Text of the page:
Before we dive in too deeply, there's one thing to understand: Skype for SIP is not, as it
has commonly been described in the non-technical media, “a piece of software that connects PABXs to
Skype”. Skype is presenting a SIP-compliant interface to the outside world, which is (as I'll
discuss later on) a significant new aspect to its service.
To begin at the beginning: the world's
highest-profile Internet voice provider is trialing a service which would significantly expand its
business capability (presumably improving its revenue position as well).
The question is whether this will be
significant for business users, who have generally not been the core of Skype's market; for telcos,
which are already the target of “Skype's PSTN killer” speculation; or for Skype
To tackle these questions, we first need
to get under the skin of the announcement (or more accurately, what has been leaked and
What the market does not yet have is any
technical detail. However, at the recent eComm conference, Mark Spencer gave some detail of the
Skype offering. As creator of the popular Asterisk open-source VoIP PABX, Spencer has the profile
to be a Skype insider as well.
Spencer told the conference that Skype
is trialing a SIP gateway for its service – a significant development, since it means putting an
open face on what is otherwise a completely proprietary environment.
SIP – the Session Initiation Protocol –
is one of the key drivers behind the growing popularity of VoIP systems in the business world. SIP
created a standard that described the signaling part of IP telephony. This meant software could be
designed that replicated – and extended upon – the functions normally carried out by the PABX or
key telephone system.
By opening up the process of setting up
and tearing down calls over an IP network, SIP eliminated a pocket of proprietariness that held
back IP telephony. Certainly, PABXs could use data services before the emergence of SIP – ISDN,
Frame Relay and IP connections were deployed, for example, to connect systems in different offices.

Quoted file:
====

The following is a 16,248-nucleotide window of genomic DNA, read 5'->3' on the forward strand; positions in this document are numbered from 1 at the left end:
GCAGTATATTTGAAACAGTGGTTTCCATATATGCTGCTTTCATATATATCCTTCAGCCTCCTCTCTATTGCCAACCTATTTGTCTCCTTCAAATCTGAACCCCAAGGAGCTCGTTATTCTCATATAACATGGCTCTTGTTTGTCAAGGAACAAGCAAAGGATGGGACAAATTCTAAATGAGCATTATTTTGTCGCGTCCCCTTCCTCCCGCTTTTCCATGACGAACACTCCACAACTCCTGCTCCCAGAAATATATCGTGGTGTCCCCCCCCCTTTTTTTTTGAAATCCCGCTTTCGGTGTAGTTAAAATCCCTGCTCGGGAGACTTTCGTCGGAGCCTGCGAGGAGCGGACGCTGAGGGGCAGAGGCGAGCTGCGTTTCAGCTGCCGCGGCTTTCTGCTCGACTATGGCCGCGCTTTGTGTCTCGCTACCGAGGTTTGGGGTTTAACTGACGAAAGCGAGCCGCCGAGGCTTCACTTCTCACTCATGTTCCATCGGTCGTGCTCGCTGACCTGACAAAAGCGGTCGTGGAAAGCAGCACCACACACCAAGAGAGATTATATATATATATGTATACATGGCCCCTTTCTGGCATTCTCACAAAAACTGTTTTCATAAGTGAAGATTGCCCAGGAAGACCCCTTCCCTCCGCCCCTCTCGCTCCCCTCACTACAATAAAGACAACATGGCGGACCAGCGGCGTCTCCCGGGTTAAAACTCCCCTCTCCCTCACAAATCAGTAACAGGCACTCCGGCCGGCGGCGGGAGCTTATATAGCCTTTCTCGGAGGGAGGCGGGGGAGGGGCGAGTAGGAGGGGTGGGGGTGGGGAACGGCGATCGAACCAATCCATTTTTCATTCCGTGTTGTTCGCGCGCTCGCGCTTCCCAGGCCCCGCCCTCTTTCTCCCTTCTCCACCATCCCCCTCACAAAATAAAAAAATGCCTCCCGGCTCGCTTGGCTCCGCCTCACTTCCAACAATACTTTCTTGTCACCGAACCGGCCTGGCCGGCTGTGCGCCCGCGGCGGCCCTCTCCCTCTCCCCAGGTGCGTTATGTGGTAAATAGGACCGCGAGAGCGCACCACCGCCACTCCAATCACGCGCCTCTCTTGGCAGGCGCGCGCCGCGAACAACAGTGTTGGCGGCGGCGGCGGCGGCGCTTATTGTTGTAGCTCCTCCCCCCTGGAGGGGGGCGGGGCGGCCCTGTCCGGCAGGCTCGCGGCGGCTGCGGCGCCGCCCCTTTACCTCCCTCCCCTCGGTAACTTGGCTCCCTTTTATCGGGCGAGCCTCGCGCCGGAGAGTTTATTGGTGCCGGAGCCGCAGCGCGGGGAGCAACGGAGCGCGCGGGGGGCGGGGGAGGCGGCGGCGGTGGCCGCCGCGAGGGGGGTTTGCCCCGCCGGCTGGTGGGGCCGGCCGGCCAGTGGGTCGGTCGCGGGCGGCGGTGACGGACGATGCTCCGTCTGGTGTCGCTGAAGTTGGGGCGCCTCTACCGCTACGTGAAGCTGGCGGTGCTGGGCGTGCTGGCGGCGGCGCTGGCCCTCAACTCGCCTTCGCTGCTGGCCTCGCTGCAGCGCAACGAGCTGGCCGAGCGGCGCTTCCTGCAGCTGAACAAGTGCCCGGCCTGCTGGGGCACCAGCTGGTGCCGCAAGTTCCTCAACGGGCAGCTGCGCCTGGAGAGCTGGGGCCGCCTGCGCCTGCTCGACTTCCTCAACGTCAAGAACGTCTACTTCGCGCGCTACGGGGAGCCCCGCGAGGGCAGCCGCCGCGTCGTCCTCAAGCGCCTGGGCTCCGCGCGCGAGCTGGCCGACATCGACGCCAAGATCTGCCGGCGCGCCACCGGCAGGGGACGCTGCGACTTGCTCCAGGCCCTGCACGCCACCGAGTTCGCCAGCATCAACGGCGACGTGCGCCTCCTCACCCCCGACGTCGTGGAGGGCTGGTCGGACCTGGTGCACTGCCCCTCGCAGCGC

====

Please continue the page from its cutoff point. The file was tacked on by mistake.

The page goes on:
However, with signaling standards lacking, most such applications depended on having the same
vendor's equipment at both ends of the link. The common signaling standard opens this up, since
anything that can generate standard SIP messages can send those messages to another system with
confidence that they'll be correctly handled.
The Closed World of
Skype, however, has always used its own,
proprietary signaling system. What is known about Skype signaling doesn't come from the company's
own documentation, but from analysis conducted by outsiders capturing and analysing Skype
One aspect of Skype's proprietary
protocol allowed the service to build up momentum and scale very quickly. Borrowing from other P2P
technologies, Skype decentralised the processing tasks to the users' machines: the more people sign
on to use Skype, the more processing is available to handle calls. This was a vital development.
Since Skype was initially a free service with no PSTN calling capability, its user-side processing
avoided the risk that popularity would kill the service either by flooding the servers or demanding
such processing power as to become uneconomic.
And because Skype gained its critical
mass relatively quickly, it has also been able to remain as a proprietary system. Its size made it
more important for other vendors to conform to Skype than for Skype to conform to a standard –
which is why so many hardware builders include a Skype client, even though it might be simpler and
cheaper to follow a standard.
The proprietariness of the Skype client
is also attractive to those whose business model has depended on some kind of walled garden. Mobile
handset vendors are the obvious example: their key clients are carriers, who resist the idea of
subsidising handsets with open VoIP clients that give their customers the chance to bypass their
voice networks. However, a Skype client is a little less threatening, because it gives the carrier
a way to construct plans around Skype capabilities without too far undermining their own
The problem is that this proprietariness
has been an obstacle standing in the way of the business market.
It may have seemed that Skype was
already a “force” in the business market: Skype contacts are already a common feature of business
cards, and Skype already has a suite of business services.
But clearly, it was missing a point of
demand. Vendors such as Spintronics offer SIP gateway boxes with SIP-to-Skype functionality, and
there are also a few open source projects addressing the same market.
Skype's entry into this segment clearly
offers an endorsement of its importance (albeit at the cost of attacking an existing market that